The progress in our lives that has been made over the last forty years to foster inclusion for adults with impairments in the workplace and the social scene is significant.
However, the legal framework that exists to promote inclusive living, lacks teeth – would we rather that people ran businesses, or used the ardours of compliance as a reason not to do so? – and many organisations which are well placed to take on some of the provisions as they relate, for example, to making reasonable adjustments with an employee’s expected role in the workplace, seem to be remarkably ignorant that the world of work has moved on. How many local authorities know about the provisions of the Equality Act and enforce them with updated workplace policies? Not many, I fear.
The other problem, of course, comes down to money. As public services come under financial pressure, budget restraints are a fact of life for many of us. And it is too easy, as financial purse-holders take the broad-brush approach that seeks to solve as many problems as possible with the smallest budget, to spare a cursory glance at an individual’s life circumstances and decide, “This is what we have determined you need, so you will take it, and like it or lump it, (whether it actually helps you or not).” User-led organisations that produce good outcomes for their users tend to involve short-term investment in time and money that many think could be better spent in other ways.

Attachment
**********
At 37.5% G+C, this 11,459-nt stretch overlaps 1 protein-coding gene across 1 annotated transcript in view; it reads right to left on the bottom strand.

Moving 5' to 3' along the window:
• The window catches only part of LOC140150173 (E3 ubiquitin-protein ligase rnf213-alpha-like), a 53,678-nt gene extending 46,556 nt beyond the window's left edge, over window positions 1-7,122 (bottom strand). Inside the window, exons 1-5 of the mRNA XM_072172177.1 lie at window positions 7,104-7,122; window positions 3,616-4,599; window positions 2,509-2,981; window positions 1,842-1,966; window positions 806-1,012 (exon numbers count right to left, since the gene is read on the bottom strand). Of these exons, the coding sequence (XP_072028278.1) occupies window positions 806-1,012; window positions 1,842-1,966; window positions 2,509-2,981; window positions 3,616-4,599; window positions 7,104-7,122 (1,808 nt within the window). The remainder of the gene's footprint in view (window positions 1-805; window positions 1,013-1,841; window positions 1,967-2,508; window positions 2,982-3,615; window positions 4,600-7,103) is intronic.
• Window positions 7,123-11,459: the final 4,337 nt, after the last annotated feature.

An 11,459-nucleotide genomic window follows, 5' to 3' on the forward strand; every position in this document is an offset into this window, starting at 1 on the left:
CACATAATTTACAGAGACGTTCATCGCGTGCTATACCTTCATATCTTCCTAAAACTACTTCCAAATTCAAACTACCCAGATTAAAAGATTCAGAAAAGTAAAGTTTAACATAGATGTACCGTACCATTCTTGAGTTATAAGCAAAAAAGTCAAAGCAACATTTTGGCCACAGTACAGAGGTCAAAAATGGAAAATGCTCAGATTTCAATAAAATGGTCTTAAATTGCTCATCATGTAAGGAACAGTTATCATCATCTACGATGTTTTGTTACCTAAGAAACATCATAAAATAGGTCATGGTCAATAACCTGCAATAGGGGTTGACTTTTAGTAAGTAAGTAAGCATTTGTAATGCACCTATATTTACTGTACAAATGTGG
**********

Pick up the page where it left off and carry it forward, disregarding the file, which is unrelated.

But this talk of rationing is also, I feel, a bit of a red herring intended to keep us all in our places, grateful and a bit unsure. There is enough money in the system to give everyone the basic decencies. It’s just that the purse strings are controlled, at the moment, by many people who believe in the value of Trident and the arms industry, who promote fracking, and whose priorities are frankly different from my own.
For my own sake, I have to believe that talk of rationing and shortages is unhelpful, (in much the same way that if I tried to be too conscientious about environmental concerns, I would live no life at all). I have a healthy mistrust for people who talk about the value of multi-billion pound procurement contracts – for machinery, tax systems, computers, prison services, the police, the DWP – all the machinery of enforcement – yet who argue about the cost to the taxpayer of benefits, the need to incentivise the work of the poor, and so on.
So there has been progress, in many ways, but which appears to be undermined by a continual agenda suggesting that the needs of adults with impairments, the needs of asylum seekers and single parents in low-paid work should take second place to the needs of larger, more prestigious projects. I disagree. I feel that the welfare state, as it was conceived, was designed specifically to help care for those in our society who find themselves down on their luck, vulnerable or unable to escape from difficult circumstances; because it was recognised that every person’s contribution is valuable. If we lose that awarenesss, I believe we all lose a great deal.